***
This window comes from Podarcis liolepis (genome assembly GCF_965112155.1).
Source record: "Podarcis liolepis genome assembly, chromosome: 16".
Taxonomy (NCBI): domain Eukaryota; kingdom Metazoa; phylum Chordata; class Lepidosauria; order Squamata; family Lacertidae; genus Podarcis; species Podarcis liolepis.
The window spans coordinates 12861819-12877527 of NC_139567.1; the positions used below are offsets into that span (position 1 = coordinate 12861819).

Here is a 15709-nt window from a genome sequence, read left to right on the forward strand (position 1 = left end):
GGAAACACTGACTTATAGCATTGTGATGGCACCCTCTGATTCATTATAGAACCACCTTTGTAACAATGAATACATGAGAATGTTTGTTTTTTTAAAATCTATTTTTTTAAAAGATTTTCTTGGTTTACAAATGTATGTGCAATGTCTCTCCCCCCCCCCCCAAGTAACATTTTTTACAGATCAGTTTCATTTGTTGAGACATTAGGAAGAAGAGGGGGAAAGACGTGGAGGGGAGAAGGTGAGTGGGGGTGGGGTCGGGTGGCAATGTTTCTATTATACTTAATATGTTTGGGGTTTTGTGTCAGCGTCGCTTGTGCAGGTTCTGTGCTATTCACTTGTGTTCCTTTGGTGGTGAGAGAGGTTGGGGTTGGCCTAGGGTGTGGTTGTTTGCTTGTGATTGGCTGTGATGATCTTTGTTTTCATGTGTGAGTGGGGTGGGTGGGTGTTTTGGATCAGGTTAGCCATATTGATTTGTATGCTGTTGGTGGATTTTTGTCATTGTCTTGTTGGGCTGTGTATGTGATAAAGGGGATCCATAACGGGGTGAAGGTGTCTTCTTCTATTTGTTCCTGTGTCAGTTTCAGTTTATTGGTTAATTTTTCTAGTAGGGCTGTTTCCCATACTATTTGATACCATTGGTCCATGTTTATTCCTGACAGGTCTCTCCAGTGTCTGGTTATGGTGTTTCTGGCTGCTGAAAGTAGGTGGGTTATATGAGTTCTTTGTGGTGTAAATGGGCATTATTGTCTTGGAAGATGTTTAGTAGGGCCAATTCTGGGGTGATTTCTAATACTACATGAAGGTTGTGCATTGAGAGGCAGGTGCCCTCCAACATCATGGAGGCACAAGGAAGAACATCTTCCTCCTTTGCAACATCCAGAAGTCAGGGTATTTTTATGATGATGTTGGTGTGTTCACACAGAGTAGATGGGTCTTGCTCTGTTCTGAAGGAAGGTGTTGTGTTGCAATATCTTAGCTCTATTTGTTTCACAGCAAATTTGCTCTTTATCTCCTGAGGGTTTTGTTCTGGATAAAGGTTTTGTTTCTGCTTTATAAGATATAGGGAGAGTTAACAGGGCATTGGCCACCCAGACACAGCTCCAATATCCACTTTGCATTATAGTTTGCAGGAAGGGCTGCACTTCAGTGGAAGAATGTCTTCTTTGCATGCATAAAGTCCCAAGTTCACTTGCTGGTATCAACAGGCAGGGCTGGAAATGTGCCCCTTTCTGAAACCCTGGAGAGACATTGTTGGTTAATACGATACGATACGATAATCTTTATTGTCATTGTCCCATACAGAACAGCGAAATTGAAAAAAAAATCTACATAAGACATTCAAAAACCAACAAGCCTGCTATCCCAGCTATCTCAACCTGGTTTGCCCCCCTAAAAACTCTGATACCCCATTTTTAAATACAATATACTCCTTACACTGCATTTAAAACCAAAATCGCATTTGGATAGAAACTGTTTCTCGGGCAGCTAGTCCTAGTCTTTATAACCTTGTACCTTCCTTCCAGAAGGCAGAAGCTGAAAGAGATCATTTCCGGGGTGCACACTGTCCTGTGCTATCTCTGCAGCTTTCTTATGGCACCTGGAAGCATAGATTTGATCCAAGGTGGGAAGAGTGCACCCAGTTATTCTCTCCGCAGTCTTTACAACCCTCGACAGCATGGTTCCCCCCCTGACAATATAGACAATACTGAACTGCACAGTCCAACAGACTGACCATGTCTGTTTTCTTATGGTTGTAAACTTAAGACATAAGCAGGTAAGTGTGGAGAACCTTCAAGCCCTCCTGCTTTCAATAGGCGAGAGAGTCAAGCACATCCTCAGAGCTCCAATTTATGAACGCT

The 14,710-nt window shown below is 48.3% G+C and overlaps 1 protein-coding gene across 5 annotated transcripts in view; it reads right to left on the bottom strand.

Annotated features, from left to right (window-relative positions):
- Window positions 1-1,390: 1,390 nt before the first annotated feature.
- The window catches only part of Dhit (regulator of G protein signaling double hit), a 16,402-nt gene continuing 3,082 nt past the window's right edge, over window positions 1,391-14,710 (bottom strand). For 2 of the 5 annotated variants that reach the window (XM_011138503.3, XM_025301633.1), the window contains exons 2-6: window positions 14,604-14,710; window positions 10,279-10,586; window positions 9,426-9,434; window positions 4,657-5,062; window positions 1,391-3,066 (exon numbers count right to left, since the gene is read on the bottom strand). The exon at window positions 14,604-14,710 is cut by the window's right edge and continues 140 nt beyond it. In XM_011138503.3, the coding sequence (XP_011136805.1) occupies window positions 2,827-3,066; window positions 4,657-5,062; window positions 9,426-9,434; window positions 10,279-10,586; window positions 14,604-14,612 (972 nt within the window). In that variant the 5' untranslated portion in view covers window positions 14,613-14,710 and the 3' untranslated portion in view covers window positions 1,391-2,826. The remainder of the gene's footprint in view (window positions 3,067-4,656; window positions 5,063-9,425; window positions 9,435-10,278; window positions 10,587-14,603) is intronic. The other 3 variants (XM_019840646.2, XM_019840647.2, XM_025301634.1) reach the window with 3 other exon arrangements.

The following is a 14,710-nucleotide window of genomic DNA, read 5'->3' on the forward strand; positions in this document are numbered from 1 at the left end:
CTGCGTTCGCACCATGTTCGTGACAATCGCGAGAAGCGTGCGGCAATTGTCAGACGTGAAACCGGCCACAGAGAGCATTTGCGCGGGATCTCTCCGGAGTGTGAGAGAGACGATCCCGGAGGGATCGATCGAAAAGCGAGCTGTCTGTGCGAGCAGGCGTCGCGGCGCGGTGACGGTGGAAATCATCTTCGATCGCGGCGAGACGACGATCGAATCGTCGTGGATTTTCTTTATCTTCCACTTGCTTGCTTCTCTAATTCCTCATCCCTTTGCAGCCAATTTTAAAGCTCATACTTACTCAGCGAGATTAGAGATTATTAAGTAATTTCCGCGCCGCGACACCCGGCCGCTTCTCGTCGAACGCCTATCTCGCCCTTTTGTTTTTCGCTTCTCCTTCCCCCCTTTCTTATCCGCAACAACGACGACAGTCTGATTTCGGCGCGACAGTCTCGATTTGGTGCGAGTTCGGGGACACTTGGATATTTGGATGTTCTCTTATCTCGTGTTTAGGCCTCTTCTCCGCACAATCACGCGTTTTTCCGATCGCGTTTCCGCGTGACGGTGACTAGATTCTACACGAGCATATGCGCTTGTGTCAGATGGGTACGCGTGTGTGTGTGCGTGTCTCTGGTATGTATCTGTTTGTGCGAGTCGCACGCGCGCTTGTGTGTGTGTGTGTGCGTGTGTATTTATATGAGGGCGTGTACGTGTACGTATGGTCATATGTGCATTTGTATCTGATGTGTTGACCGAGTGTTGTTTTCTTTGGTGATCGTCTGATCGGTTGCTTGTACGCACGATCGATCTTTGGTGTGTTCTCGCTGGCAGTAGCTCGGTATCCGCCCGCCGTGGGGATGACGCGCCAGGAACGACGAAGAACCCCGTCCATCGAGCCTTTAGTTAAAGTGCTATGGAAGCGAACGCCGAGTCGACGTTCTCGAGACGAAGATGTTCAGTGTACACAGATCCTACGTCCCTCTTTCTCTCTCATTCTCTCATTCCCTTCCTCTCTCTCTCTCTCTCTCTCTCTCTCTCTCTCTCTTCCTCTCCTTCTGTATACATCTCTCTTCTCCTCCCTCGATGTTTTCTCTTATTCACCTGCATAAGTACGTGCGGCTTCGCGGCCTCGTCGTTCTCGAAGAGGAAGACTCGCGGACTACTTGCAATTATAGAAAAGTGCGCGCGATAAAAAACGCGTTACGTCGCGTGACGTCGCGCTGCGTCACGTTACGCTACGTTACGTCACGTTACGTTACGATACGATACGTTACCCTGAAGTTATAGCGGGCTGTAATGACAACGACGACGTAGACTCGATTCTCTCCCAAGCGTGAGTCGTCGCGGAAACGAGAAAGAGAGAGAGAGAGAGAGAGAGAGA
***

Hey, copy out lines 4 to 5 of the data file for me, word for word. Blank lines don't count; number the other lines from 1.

The window spans coordinates 12861819-12877527 of NC_139567.1; the positions used below are offsets into that span (position 1 = coordinate 12861819).

Here is a 15709-nt window from a genome sequence, read left to right on the forward strand (position 1 = left end):